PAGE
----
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Did anyone check the OED? "Cut of ___ jib" just might be an Atlantic phrase in origin rather than any nation. In the 175h/18th centuries "The Atlantic" was quite a culture all by itself, independently of nationality.

Carrol

Carrol

> -----Original Message-----
> From: T. S. Eliot Discussion forum. [mailto:[log in to unmask]] On
> Behalf Of [log in to unmask]
> Sent: Monday, February 11, 2013 7:27 AM
> To: [log in to unmask]
> Subject: Re: Phrasal help wanted, s.v.p.
> 
> 
> 
> Sent from my iPhone
> 
> On Feb 11, 2013, at 7:18 AM, Peter Dillane <[log in to unmask]>
> wrote:
> 
> 
> 
> 	Hi David,
> 
> 	it's interesting that all three of your examples could be heard in
> Australia in those over say 50  but still I can't think of hearing any one use set
> her cap at.  Is it a well worn joke that one about the Geordie hymn  -
> "fookhim"?
> 
> 	Pete
> 
> 
> 	On 11/02/2013, at 10:52 PM, David Boyd wrote:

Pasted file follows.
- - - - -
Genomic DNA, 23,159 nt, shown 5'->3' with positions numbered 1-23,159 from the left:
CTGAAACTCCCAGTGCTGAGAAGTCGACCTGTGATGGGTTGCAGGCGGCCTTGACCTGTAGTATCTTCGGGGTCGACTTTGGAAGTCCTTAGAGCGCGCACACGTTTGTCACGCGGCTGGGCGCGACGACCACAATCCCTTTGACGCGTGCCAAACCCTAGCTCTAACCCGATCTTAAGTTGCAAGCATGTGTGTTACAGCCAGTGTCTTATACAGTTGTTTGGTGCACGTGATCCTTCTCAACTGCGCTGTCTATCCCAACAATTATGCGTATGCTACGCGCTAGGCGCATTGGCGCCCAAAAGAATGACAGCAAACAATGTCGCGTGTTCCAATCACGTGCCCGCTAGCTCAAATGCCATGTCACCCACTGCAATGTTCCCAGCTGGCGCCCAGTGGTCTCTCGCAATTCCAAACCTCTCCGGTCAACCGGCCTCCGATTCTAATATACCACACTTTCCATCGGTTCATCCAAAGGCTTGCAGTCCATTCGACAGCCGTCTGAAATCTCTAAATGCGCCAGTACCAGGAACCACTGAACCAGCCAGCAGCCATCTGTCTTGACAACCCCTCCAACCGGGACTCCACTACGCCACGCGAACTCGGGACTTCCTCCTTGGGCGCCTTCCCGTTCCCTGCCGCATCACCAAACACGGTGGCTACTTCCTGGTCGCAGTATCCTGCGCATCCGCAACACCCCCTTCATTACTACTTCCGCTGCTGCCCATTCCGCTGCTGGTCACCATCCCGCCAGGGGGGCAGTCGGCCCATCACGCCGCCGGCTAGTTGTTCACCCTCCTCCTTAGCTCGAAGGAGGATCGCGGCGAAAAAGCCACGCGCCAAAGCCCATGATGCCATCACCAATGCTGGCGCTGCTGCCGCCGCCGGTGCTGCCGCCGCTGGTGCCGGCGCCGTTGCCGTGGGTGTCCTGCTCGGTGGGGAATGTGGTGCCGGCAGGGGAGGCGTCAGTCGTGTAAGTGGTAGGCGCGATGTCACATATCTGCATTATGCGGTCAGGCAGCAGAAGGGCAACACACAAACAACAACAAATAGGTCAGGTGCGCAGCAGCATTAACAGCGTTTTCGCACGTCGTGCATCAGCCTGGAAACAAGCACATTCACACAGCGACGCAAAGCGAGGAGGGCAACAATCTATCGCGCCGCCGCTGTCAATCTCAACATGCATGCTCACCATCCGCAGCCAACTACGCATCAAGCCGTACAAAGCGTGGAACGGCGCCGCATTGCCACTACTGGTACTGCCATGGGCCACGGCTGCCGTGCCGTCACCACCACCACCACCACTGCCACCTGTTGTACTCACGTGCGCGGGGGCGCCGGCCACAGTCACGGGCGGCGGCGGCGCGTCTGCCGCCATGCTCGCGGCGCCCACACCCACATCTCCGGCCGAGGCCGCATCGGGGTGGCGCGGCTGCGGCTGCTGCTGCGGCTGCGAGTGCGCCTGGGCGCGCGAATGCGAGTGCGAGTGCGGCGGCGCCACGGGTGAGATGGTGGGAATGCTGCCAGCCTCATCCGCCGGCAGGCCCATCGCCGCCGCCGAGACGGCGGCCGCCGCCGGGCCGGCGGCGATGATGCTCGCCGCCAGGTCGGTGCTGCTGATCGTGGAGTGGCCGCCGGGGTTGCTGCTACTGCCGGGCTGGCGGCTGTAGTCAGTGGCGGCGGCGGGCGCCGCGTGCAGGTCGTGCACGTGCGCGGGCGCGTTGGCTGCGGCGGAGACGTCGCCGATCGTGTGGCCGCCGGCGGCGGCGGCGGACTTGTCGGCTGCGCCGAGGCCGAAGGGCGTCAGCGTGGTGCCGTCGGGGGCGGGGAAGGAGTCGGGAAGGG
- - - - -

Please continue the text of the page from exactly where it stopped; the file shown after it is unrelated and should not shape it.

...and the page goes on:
> 
> 
> 		Probably just survived slightly into presentday  English culture
> / idiom but never, because there wasn't the same,stable, cultural contnuum,
> migrated to American - eg, do Americans tend to refer to liking the cut of
> someone's jib or taking a shine to someone or pillorying someone?
> 
> 		On 11 February 2013 10:19, P <[log in to unmask]> wrote:
> 
> 
> 			Can anyone in this illustrious litterarily and
> linguistically advantaged motley crew advise me as to why a Geordie in the
> 20th/21st Century would use the 18th/19th C. phrase "set her cap at"
> meaning to attempt to attract a member of the male sex?
> 			Multi-thx in advance.
> 			P. M.
> 
> 
>